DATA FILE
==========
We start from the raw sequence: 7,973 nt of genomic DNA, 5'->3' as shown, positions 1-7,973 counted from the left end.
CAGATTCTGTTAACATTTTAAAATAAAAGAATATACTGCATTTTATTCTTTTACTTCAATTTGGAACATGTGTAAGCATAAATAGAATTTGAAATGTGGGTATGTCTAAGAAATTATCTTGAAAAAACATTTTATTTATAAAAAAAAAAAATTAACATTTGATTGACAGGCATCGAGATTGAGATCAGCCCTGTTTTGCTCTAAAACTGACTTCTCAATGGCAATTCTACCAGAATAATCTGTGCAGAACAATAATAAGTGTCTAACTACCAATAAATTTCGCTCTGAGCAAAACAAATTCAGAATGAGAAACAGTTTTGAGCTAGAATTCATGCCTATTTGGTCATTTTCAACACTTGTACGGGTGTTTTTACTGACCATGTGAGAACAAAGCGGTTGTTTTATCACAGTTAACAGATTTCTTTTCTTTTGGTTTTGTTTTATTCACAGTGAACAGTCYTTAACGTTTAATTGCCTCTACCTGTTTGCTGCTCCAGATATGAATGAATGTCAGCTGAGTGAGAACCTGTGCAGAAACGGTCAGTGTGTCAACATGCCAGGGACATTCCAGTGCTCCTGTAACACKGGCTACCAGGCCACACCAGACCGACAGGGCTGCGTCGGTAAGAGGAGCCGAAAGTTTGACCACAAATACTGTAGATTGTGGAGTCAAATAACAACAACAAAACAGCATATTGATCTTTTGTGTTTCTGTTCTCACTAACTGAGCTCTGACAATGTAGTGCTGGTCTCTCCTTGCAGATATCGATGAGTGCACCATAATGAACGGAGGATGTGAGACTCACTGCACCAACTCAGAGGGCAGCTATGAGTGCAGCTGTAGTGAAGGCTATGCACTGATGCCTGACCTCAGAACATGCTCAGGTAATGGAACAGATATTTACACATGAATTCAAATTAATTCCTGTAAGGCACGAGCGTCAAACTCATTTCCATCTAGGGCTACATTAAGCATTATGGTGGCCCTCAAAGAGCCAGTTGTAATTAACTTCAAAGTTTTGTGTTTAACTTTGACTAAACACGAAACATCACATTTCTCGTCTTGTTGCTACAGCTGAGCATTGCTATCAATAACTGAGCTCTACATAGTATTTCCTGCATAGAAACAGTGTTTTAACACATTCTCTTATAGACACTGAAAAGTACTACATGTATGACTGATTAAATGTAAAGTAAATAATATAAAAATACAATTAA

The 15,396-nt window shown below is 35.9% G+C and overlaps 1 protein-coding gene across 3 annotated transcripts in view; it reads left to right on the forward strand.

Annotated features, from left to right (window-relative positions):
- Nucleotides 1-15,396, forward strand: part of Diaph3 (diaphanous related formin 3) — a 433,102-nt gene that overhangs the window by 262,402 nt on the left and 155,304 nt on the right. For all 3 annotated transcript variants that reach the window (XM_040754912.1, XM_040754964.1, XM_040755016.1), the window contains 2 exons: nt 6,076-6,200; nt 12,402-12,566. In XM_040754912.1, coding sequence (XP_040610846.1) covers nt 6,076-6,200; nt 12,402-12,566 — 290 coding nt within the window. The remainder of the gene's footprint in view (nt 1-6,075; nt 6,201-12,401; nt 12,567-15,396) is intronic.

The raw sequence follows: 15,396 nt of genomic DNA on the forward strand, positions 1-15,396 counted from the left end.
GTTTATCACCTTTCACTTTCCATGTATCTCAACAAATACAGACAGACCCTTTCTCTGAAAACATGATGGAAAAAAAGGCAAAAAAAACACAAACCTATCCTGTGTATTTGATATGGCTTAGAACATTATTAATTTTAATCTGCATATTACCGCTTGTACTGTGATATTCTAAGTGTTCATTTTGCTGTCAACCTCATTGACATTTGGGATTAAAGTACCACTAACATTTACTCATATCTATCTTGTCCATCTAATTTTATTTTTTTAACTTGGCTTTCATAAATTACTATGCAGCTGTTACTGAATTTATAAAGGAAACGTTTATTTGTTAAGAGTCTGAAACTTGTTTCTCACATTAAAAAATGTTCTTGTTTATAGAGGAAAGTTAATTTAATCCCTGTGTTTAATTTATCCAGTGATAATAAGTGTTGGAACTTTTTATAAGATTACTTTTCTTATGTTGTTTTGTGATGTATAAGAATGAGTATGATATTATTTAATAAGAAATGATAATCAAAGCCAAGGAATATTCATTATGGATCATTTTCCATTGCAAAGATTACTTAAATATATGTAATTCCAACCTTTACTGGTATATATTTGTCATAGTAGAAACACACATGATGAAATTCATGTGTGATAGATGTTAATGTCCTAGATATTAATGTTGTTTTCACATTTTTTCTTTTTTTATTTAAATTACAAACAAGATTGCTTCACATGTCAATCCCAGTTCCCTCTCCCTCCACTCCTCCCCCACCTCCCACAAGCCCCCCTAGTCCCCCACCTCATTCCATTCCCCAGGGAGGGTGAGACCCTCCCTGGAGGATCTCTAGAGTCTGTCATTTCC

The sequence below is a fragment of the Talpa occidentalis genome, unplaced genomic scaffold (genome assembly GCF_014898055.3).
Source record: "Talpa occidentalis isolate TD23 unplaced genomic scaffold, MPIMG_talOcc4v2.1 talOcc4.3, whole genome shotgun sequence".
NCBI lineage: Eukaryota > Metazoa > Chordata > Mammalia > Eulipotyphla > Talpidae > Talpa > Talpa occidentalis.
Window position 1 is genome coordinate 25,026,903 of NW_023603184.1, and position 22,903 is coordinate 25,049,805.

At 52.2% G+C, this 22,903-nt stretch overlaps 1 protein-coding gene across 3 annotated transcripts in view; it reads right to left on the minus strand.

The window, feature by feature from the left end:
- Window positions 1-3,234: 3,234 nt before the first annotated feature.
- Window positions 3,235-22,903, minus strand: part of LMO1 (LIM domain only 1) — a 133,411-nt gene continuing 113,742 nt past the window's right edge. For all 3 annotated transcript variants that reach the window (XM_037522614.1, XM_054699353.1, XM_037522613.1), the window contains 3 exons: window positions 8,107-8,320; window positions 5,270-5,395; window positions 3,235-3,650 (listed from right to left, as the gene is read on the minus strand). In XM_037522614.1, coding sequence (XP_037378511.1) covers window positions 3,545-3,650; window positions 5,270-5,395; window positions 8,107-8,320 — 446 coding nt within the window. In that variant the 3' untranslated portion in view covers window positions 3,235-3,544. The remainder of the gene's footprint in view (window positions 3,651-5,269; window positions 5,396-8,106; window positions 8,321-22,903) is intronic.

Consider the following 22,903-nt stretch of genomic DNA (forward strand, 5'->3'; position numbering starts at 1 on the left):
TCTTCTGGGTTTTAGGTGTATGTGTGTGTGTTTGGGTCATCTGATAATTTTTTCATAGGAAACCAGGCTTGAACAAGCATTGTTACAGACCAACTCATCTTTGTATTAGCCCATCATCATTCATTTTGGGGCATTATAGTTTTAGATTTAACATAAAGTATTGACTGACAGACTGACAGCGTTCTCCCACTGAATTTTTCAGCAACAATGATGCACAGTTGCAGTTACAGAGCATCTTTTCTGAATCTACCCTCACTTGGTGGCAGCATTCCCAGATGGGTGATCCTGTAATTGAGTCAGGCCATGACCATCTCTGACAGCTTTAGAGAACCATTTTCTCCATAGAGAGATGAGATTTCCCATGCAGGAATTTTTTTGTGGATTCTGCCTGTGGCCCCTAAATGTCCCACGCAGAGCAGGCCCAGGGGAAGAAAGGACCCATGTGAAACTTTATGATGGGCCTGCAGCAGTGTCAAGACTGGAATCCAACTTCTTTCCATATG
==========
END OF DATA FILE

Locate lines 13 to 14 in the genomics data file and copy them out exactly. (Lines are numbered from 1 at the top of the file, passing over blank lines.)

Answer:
The window, feature by feature from the left end:
- Window positions 1-3,234: 3,234 nt before the first annotated feature.